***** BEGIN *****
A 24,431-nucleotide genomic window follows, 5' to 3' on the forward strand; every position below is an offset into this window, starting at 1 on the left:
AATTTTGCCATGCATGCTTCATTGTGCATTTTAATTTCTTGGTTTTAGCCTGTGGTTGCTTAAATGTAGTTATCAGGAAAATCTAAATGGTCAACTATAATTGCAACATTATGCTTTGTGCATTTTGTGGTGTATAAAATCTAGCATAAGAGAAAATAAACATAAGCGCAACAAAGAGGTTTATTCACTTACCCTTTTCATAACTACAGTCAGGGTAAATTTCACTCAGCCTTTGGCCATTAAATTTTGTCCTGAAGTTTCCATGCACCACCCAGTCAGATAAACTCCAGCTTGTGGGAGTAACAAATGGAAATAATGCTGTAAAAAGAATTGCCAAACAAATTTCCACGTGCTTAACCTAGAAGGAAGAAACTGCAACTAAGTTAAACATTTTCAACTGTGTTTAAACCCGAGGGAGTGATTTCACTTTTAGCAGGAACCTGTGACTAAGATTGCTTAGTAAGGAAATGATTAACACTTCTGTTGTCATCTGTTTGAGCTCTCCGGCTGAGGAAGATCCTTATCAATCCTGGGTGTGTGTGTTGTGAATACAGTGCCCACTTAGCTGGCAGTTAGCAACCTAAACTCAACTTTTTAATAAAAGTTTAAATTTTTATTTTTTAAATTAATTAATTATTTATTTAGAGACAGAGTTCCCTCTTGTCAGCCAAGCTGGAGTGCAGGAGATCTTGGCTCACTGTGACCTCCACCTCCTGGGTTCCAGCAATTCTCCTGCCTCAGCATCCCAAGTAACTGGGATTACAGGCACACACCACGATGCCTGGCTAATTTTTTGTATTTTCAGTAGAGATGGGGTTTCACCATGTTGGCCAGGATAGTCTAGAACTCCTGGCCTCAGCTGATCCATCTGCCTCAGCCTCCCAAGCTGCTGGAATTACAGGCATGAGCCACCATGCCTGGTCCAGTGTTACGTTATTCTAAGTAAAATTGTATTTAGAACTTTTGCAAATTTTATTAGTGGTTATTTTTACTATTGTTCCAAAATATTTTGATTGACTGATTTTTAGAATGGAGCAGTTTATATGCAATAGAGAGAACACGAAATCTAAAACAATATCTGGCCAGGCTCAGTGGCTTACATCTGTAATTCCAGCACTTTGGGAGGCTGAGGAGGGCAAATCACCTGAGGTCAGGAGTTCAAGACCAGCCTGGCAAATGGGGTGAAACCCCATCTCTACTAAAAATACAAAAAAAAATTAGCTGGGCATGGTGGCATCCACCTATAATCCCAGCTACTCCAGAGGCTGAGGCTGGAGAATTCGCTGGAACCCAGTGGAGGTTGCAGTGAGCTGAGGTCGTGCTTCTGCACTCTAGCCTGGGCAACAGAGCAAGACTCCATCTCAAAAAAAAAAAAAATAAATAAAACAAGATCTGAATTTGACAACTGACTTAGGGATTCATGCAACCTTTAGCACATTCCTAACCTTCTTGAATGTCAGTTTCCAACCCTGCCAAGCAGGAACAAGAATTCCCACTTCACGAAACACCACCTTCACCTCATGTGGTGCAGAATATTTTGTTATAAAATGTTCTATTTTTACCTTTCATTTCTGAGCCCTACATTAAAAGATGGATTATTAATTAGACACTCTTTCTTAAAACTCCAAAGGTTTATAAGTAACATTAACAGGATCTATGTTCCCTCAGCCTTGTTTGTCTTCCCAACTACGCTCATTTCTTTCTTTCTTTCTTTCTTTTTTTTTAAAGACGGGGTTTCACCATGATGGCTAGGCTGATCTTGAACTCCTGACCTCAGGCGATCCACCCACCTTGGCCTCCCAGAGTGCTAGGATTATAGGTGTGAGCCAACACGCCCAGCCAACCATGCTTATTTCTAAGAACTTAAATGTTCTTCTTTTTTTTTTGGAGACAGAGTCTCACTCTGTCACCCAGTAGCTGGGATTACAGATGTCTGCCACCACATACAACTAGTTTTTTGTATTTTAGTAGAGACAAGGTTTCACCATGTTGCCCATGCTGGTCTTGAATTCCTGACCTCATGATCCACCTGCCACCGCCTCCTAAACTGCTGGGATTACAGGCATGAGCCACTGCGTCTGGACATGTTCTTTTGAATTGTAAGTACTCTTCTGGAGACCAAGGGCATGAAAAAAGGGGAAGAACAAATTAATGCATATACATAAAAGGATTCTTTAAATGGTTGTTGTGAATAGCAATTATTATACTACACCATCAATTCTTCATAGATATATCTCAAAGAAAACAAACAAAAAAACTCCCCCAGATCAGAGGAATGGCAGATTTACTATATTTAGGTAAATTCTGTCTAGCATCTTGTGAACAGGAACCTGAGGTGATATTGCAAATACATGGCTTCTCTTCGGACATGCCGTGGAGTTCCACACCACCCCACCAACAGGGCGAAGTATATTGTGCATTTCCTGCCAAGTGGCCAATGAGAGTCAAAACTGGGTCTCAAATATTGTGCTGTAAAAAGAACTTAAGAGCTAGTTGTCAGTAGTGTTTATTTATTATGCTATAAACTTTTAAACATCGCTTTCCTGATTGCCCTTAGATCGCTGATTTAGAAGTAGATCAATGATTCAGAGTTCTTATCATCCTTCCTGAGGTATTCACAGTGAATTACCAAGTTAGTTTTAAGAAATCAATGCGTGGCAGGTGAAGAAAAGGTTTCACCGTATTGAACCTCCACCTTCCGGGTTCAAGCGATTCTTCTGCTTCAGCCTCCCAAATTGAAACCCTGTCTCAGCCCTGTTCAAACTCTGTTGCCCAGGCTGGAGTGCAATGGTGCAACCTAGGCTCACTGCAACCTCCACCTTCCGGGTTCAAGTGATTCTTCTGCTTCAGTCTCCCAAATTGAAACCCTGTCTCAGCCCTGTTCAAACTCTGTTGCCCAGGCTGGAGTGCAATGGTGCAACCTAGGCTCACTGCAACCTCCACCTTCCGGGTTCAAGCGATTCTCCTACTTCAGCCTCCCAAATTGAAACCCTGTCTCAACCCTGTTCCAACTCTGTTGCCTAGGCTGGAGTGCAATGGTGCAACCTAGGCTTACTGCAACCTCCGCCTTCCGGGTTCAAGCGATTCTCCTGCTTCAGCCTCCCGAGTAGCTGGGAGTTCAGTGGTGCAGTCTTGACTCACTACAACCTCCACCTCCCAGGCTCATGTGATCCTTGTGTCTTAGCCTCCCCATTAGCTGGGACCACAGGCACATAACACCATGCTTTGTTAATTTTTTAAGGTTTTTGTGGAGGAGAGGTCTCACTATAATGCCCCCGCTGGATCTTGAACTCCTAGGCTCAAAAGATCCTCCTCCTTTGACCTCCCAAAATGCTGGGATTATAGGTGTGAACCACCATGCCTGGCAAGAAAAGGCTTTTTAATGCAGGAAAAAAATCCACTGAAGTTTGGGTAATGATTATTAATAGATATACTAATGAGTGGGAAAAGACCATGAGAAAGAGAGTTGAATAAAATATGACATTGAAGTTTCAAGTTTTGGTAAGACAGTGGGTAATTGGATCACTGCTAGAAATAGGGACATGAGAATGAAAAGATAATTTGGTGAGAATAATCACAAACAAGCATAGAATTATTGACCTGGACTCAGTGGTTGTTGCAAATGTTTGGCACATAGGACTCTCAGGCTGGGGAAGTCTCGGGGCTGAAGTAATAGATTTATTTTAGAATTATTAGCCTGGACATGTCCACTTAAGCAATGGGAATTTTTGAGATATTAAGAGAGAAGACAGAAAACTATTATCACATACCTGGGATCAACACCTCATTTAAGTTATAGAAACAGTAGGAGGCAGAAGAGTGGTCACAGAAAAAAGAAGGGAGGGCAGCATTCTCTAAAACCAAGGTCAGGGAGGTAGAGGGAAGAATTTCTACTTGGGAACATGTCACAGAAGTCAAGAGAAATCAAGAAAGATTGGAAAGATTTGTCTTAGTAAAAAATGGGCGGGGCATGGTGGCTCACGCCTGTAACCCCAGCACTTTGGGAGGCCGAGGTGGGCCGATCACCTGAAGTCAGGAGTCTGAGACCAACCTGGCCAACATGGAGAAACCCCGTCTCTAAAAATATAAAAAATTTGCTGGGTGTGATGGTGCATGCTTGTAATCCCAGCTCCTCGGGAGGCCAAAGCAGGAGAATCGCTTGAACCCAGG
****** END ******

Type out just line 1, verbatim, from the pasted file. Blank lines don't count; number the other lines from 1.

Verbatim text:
A 24,431-nucleotide genomic window follows, 5' to 3' on the forward strand; every position below is an offset into this window, starting at 1 on the left: